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It’s a Case of Murder on the Budget Express

There’s a great scene from the 1974 movie version of Agatha Christie’s “Murder on the Orient Express” where her iconic ace detective, Hercule Poirot, wonderfully played by Albert Finney, talks about the number 12.

[IMGCAP(1)]The scene is at the end of the film when Poirot is revealing to everyone on the train how he figured out who committed the murder. He says the number 12 kept popping into his mind and was impossible to ignore. The victim had 12 stab wounds, one of the suspects talked about the fairness of a jury on which 12 people sit, there were 12 main passengers on the train, etc.

This week, the number is $500 billion.

I first noticed it in an article last Wednesday by CongressNow’s Jay Heflin. According to the article, there’s renewed talk on Capitol Hill of a second stimulus bill. The money quote: “So far, the cost of the legislation — if it materializes — has not been decided, but it could go as high as $500 billion.”

$500 billion? That’s almost absurd. It’s about 16 percent of current annual federal outlays, more than the total currently projected fiscal 2008 deficit, 3 percent of the gross domestic product, and at least in nominal terms a much larger stimulus than anyone has talked about this year or in any other year I can remember.

I was sure it was a mistake until the next day when a colleague forwarded a commentary to me by Bill Gross, the very highly regarded manager of the largest bond mutual fund. If you watch CNBC you know that Gross is smart and very direct. The money quote from his commentary: “[T]his economy will need an additional jolt of $500 billion or so of government spending real quick.”

So there it was again: $500 billion.

Washington is the kind of place where you can never be sure which actually came first. It’s certainly possible that Gross shared his $500 billion number with Congressional leaders before his commentary was published and that its release was choreographed so that it appeared to validate what they told CongressNow. It’s also possible that the timing was purely coincidental and that Capitol Hill and at least one highly respected investment manager independently are thinking that $500 billion is what’s needed.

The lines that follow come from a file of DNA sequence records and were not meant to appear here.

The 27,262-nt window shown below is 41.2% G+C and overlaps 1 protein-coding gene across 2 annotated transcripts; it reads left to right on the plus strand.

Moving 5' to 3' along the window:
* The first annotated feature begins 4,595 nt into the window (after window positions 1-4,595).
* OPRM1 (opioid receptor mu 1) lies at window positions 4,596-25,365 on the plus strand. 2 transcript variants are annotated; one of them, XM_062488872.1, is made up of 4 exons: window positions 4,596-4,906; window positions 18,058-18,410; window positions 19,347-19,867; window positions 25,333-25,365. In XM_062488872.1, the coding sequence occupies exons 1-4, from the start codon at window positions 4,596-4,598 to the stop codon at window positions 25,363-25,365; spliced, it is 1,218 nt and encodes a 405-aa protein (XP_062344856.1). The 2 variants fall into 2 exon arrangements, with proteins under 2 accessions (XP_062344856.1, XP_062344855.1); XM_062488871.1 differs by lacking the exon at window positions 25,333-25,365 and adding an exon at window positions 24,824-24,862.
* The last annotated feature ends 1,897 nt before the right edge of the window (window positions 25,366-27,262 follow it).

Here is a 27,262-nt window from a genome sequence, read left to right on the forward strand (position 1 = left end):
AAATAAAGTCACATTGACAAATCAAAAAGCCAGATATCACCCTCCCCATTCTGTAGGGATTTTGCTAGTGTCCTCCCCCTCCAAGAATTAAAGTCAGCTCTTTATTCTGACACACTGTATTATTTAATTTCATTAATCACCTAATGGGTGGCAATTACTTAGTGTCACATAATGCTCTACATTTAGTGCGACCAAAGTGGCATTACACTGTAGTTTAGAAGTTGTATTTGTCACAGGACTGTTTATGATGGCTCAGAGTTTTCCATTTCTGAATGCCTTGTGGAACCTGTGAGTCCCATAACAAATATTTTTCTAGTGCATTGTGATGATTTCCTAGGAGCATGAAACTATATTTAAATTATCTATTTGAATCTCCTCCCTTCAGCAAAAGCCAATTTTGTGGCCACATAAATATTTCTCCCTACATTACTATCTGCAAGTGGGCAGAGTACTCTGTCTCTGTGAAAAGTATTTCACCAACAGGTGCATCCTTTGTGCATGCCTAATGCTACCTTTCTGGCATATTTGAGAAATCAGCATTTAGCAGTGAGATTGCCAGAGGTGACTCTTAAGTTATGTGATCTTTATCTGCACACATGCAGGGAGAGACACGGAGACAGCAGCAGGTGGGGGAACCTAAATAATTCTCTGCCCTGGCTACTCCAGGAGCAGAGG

But either way, like 12 for Poirot, that number has now appeared repeatedly and is hard to ignore.

There are many reasons an additional $500 billion economic stimulus package is unlikely. It’s so large that it would be immediately politically controversial from a number of perspectives, including the dramatic increase in federal deficit and debt. Many will ask whether $500 billion on top of the $150 billion stimulus already enacted and now being implemented is excessive. And the phrase “fiscal responsibility” would become a virtual mantra for many.

There will also be a great deal of talk about the timing of a stimulus of this size. Unless we want to do the public policy equivalent of standing on street corners handing out dollar bills, it will be virtually impossible to do anything that would quickly result in that much additional federal spending. If, as some are suggesting, the program included major public works projects, the stimulus would occur years after (hopefully) the current economic downturn would be over.

Also, note that Gross said what is needed is more government spending. It’s hard to imagine how that could happen in the current political environment. There would likely be a huge fight between those who want to increase spending and those who insist that the stimulus come from reducing taxes that could easily doom the whole effort. Others would insist that federal spending is already too high and that the multi-year increase Gross is recommending is simply wrong. This year, the bill would likely be vetoed in any case.

Two of the most politically sensitive (just ask ex-President Jimmy Carter) economic statistics — interest rates and inflation — would be projected to rise over the next few years as a result of the additional government borrowing from a stimulus of this size. Given the current weak state of the housing market and the strong possibility that interest rates and inflation could be high going into the next election, would policymakers really want to do this?

It’s not impossible to see how the package could come together in an election year. If the economy seems to be deteriorating further, a massive spending increase/tax-cut plan could easily grow in size as everyone adds his or her own ideas to it. A $500 billion target wouldn’t be much of a limit at all, and every tax and spending plan sidetracked, delayed and defeated over the past decade would be reclassified as an economic stimulus and brought back to life.

But Gross isn’t saying it will be done before the election: His commentary is in the form of a letter to a President Obama about what he should do after he’s sworn in next January. That’s six months from now, and there almost certainly will be substantial additional pressure on Washington to do something further on the economy if there are few signs by then that it is starting to pick up.

But a stimulus of this size would still seem to be excessive even at that point unless there were a severe recession or some other type of extreme situation. That would provide policymakers with the permission they need to abandon their promises on fiscal responsibility, spending increases and tax cuts.

In other words, there likely will have to be the economic equivalent of a murder for $500 billion to be a number that everyone starts to see.

Stan Collender is managing director at Qorvis Communications and author of “The Guide to the Federal Budget.” His blog is Capital Gains and Games.

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